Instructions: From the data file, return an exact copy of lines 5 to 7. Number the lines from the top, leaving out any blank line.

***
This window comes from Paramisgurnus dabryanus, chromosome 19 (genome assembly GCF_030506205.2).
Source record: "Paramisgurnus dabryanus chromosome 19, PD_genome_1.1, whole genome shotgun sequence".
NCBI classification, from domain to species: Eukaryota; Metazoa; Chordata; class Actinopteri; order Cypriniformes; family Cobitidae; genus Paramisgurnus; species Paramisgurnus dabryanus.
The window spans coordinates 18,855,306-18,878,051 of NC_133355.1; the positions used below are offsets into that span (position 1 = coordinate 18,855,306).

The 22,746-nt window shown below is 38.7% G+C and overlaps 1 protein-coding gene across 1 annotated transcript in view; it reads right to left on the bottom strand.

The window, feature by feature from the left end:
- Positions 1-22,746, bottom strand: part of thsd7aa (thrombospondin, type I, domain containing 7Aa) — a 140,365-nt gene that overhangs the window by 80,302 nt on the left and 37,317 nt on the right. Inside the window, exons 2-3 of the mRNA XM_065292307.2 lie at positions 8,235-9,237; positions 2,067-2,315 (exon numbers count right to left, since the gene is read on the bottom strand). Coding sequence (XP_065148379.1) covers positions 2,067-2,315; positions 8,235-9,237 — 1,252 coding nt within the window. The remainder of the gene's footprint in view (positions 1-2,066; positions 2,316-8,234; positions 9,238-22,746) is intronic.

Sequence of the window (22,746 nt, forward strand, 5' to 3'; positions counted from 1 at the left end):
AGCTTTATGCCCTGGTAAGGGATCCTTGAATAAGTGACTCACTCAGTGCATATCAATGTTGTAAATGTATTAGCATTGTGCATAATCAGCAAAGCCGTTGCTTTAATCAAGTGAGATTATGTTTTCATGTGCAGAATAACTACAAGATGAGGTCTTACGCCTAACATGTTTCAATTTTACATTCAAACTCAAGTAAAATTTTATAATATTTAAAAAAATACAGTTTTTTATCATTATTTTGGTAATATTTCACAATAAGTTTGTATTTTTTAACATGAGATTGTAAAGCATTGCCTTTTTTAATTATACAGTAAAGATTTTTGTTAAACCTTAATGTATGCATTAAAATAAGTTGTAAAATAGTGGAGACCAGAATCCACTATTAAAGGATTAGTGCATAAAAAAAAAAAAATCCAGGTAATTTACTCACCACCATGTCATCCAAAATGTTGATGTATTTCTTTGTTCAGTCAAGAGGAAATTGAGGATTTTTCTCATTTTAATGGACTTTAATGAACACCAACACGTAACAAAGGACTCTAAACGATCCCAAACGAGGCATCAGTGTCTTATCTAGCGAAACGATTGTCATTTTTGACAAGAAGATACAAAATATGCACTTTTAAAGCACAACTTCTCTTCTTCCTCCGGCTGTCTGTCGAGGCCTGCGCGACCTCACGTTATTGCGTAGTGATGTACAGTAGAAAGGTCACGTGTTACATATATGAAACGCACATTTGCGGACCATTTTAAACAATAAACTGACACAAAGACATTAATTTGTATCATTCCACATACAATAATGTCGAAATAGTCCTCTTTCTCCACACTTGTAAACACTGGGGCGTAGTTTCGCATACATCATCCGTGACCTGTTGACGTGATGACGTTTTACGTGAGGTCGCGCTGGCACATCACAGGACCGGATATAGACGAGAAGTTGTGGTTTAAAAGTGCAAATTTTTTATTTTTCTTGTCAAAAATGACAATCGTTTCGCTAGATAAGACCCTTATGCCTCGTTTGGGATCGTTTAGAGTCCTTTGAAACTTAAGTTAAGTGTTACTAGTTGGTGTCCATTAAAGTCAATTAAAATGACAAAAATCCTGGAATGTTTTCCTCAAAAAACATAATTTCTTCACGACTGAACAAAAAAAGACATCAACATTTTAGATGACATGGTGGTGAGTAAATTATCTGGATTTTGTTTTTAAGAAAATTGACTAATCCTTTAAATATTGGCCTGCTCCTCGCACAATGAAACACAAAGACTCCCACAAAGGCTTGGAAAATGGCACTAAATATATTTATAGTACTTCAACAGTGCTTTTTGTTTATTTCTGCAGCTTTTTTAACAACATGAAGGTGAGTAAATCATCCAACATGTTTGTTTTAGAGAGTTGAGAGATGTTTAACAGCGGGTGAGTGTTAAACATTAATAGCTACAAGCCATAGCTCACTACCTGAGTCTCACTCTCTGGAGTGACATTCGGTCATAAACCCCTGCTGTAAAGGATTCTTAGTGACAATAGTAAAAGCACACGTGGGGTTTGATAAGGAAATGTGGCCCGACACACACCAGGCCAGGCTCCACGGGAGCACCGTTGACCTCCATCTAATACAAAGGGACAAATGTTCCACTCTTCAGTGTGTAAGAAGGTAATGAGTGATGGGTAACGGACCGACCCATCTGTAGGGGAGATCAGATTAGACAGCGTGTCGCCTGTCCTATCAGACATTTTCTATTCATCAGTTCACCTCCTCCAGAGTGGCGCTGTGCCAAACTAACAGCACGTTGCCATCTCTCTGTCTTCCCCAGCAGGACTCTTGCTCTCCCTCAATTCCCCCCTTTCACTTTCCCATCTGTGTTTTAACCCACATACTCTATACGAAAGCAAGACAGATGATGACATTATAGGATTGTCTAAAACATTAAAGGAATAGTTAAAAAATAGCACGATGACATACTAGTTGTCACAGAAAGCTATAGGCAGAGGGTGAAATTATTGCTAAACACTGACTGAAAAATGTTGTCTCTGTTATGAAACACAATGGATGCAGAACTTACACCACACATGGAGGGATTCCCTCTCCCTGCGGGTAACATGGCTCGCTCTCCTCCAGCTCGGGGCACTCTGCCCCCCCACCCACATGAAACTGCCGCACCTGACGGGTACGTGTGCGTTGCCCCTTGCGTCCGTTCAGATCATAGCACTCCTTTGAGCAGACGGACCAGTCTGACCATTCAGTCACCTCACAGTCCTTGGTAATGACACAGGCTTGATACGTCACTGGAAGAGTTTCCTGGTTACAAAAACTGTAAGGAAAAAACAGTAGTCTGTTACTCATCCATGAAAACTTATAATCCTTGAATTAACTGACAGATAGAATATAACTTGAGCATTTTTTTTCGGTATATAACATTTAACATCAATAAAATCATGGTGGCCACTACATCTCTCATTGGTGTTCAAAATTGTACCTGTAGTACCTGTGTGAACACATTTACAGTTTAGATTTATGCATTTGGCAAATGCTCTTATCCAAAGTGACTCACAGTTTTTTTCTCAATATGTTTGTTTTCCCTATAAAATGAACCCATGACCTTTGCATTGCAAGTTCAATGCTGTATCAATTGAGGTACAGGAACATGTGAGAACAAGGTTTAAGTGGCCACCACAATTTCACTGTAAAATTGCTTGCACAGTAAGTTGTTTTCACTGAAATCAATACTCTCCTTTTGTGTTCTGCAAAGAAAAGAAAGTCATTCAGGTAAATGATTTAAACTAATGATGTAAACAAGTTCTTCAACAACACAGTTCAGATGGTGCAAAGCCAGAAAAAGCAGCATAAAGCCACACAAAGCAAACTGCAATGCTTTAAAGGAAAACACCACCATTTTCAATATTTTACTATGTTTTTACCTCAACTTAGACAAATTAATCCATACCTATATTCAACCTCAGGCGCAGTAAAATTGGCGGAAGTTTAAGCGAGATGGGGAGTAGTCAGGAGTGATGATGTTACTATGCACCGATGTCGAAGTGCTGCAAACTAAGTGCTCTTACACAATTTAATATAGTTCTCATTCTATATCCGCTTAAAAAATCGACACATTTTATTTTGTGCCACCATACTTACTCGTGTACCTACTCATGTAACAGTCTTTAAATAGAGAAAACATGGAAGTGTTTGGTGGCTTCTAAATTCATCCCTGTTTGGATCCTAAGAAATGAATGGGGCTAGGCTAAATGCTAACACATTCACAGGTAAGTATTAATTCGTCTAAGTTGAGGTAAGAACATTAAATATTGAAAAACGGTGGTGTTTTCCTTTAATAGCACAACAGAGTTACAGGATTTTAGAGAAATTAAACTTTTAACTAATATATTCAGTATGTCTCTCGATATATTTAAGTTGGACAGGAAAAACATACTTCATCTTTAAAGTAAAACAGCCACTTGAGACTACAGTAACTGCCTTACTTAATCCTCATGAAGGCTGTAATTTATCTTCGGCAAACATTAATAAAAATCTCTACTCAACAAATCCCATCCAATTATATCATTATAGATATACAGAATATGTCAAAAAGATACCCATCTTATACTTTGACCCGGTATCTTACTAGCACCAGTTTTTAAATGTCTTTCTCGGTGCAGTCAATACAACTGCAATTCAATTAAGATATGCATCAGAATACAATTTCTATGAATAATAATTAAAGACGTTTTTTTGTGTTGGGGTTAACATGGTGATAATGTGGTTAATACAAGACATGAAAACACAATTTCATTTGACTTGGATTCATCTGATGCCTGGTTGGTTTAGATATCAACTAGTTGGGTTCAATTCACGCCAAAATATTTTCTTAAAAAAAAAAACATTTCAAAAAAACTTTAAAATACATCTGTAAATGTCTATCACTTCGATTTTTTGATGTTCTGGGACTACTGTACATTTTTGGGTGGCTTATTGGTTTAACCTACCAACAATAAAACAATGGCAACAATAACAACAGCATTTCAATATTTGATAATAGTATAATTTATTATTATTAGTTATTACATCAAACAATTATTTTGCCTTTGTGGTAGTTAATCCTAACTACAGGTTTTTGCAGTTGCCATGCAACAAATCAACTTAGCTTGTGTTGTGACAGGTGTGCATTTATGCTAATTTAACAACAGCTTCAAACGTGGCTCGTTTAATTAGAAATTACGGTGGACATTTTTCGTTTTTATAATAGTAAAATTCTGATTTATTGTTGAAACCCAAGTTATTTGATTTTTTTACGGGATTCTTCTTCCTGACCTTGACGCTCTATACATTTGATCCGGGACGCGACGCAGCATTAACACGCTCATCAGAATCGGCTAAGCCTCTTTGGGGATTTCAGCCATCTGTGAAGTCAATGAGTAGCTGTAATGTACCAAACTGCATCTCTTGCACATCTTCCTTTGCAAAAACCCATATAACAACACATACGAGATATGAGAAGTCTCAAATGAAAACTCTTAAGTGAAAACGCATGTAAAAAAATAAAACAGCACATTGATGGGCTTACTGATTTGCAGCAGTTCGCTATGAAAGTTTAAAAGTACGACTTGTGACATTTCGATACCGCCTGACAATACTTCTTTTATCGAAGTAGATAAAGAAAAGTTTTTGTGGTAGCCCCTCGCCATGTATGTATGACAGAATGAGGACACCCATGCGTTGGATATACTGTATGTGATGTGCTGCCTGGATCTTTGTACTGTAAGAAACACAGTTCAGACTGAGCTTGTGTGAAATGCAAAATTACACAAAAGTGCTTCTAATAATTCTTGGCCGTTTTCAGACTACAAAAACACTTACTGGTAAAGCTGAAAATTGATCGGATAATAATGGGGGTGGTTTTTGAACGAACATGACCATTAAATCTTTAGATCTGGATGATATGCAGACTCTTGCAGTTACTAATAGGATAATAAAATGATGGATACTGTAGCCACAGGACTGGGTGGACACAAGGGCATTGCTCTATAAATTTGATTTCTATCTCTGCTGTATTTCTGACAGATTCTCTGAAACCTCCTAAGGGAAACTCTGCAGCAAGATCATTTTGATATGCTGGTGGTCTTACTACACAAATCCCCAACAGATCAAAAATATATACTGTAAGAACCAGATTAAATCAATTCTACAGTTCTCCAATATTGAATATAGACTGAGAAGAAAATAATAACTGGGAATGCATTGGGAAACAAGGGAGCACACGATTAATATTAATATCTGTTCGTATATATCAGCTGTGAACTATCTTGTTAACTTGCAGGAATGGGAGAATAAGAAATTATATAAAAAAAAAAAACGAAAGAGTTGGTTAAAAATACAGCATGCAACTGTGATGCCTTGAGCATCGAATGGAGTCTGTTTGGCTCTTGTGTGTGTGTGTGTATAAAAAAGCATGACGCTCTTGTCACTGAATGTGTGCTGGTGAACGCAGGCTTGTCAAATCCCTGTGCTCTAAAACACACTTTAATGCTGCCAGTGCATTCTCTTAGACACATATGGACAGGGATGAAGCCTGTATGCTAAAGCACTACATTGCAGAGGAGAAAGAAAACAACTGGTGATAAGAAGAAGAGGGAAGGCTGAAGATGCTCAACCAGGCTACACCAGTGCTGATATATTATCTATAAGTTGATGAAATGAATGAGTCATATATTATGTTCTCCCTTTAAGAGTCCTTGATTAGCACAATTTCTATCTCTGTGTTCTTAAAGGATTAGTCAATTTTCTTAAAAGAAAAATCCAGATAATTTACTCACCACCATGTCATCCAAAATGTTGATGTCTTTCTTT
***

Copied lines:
The 22,746-nt window shown below is 38.7% G+C and overlaps 1 protein-coding gene across 1 annotated transcript in view; it reads right to left on the bottom strand.

The window, feature by feature from the left end:
- Positions 1-22,746, bottom strand: part of thsd7aa (thrombospondin, type I, domain containing 7Aa) — a 140,365-nt gene that overhangs the window by 80,302 nt on the left and 37,317 nt on the right. Inside the window, exons 2-3 of the mRNA XM_065292307.2 lie at positions 8,235-9,237; positions 2,067-2,315 (exon numbers count right to left, since the gene is read on the bottom strand). Coding sequence (XP_065148379.1) covers positions 2,067-2,315; positions 8,235-9,237 — 1,252 coding nt within the window. The remainder of the gene's footprint in view (positions 1-2,066; positions 2,316-8,234; positions 9,238-22,746) is intronic.